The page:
Thai Airways is pulling out of Los Angeles - and the United States.

Thai Airways will leave Los Angeles later this year. Photo: Aero Icarus/Wikimedia Commons.

Thai Airways will leave Los Angeles later this year. Photo: Aero Icarus/Wikimedia Commons.

Thai Airways is pulling out of Los Angeles International Airport later this year, dropping its four times per week flight to Bangkok with a stop in Seoul, according to airlineroute.net.

Industry insiders often talk about this route and laugh, with many suggesting this is probably among the most unprofitable routes in the world. I don't know whether this is true, but I'm nearly certain L.A.-Seoul-Bangkok is a money loser. A lot of smaller national airlines believe the must fly to the United States, almost as a point of pride. 

But it seems Thai Airways has given up the Boeing 777 flights, and it won't serve the United States at all after Oct. 25. Thai is a bit of a mess these days - the airline has had some safety lapses - and it may have to shrink itself to become a better airline. Bangkok-Rome is also going away, airlineroute.net says.

Until 2012, Thai flew nonstop between Bangkok and Los Angeles, one of the longest routes in the world. That flight, on an Airbus A340, probably lost enough more money than the one-stop through Seoul. The A340 is likely the least fuel efficient widebody still flying, but the A340-500 has a lot of range, which is why Thai was flying it.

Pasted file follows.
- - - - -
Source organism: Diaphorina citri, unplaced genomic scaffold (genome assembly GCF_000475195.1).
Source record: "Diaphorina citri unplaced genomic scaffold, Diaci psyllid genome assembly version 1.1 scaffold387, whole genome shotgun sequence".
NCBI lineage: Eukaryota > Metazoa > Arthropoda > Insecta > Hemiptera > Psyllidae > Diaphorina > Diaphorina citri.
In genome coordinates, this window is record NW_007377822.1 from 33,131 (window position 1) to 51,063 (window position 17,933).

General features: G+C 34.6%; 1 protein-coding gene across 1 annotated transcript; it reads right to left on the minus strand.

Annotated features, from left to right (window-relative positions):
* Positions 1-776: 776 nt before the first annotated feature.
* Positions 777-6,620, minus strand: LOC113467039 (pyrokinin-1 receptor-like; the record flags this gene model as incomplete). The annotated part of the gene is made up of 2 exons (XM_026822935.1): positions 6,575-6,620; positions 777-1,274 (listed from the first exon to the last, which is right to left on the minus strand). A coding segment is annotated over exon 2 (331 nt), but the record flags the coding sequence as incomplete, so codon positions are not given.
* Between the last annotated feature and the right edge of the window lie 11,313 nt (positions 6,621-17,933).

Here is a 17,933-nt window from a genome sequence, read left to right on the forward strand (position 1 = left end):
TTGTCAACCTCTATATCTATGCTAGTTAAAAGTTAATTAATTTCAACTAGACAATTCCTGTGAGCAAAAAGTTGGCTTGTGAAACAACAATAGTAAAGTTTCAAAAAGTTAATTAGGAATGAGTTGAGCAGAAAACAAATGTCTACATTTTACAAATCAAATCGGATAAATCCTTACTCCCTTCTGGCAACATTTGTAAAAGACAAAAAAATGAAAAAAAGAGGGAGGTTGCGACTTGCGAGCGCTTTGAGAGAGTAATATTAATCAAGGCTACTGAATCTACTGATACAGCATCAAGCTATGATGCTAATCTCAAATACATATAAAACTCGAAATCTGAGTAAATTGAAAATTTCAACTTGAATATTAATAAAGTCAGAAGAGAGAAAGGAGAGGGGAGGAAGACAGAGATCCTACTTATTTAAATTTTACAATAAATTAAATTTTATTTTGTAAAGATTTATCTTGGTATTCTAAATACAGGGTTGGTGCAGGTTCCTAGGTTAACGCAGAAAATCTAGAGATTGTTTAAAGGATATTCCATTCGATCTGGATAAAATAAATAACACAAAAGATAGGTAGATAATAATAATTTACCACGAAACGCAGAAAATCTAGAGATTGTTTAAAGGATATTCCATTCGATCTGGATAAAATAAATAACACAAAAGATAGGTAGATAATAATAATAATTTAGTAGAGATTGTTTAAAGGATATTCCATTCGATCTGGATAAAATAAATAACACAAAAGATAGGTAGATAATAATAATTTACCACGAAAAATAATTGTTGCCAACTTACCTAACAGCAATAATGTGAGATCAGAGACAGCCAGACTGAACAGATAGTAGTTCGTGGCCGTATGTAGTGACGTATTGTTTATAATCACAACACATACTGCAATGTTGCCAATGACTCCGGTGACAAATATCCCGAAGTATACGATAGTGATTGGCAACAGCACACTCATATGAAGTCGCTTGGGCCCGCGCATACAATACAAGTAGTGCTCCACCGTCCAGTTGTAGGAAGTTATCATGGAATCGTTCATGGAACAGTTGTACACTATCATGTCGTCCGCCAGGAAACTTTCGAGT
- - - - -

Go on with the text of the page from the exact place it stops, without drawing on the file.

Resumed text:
According to Bloomberg, Thai has lost money in each of the past two years, and will take a loss again this year. Bloomberg reported Thai is selling 42 old planes this year - all for less than book value - while it reduces its fleet to only 77 aircraft. More from Bloomberg:

The state-controlled carrier is seeking to improve its finances after political unrest in Thailand ending in a military coup d’etat last May sent Thai Airways to its biggest loss since 2008. The carrier and most other regional airlines also are seeing profit margins narrow as budget operators and Mideast rivals attract travelers with cheaper fares.

 “It will be another tough year for Thai Airways in 2015, as the company is implementing a painful recovery program,” Charamporn said. “The tourist rebound and low fuel costs have provided a great relief, even though competition in the industry remains very fierce.”

What do you think about Thai decision to leave Los Angeles?